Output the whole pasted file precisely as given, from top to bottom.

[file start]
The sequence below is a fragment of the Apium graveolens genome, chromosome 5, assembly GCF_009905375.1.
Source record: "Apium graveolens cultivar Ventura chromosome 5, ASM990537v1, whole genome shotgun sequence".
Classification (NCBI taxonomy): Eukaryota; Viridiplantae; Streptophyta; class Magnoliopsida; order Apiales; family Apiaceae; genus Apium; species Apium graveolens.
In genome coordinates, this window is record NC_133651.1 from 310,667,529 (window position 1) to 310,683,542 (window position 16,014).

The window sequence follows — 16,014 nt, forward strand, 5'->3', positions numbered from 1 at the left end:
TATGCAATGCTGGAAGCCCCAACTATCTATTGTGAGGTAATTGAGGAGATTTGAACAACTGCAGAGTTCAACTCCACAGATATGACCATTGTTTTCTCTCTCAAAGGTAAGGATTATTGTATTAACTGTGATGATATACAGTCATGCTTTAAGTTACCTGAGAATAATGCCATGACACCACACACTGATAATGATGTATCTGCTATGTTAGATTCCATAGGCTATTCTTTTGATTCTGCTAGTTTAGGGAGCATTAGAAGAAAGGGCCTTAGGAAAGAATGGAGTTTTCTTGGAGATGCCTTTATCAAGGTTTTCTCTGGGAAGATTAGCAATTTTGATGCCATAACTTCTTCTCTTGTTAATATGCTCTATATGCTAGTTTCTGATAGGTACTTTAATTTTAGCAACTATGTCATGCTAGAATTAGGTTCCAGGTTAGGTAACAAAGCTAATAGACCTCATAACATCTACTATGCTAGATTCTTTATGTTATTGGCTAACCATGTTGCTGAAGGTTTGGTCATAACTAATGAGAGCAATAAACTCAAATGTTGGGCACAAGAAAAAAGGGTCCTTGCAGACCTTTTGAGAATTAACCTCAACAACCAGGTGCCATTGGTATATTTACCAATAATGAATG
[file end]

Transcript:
The sequence below is a fragment of the Apium graveolens genome, chromosome 5, assembly GCF_009905375.1.
Source record: "Apium graveolens cultivar Ventura chromosome 5, ASM990537v1, whole genome shotgun sequence".
Classification (NCBI taxonomy): Eukaryota; Viridiplantae; Streptophyta; class Magnoliopsida; order Apiales; family Apiaceae; genus Apium; species Apium graveolens.
In genome coordinates, this window is record NC_133651.1 from 310,667,529 (window position 1) to 310,683,542 (window position 16,014).

The window sequence follows — 16,014 nt, forward strand, 5'->3', positions numbered from 1 at the left end:
TATGCAATGCTGGAAGCCCCAACTATCTATTGTGAGGTAATTGAGGAGATTTGAACAACTGCAGAGTTCAACTCCACAGATATGACCATTGTTTTCTCTCTCAAAGGTAAGGATTATTGTATTAACTGTGATGATATACAGTCATGCTTTAAGTTACCTGAGAATAATGCCATGACACCACACACTGATAATGATGTATCTGCTATGTTAGATTCCATAGGCTATTCTTTTGATTCTGCTAGTTTAGGGAGCATTAGAAGAAAGGGCCTTAGGAAAGAATGGAGTTTTCTTGGAGATGCCTTTATCAAGGTTTTCTCTGGGAAGATTAGCAATTTTGATGCCATAACTTCTTCTCTTGTTAATATGCTCTATATGCTAGTTTCTGATAGGTACTTTAATTTTAGCAACTATGTCATGCTAGAATTAGGTTCCAGGTTAGGTAACAAAGCTAATAGACCTCATAACATCTACTATGCTAGATTCTTTATGTTATTGGCTAACCATGTTGCTGAAGGTTTGGTCATAACTAATGAGAGCAATAAACTCAAATGTTGGGCACAAGAAAAAAGGGTCCTTGCAGACCTTTTGAGAATTAACCTCAACAACCAGGTGCCATTGGTATATTTACCAATAATGAATG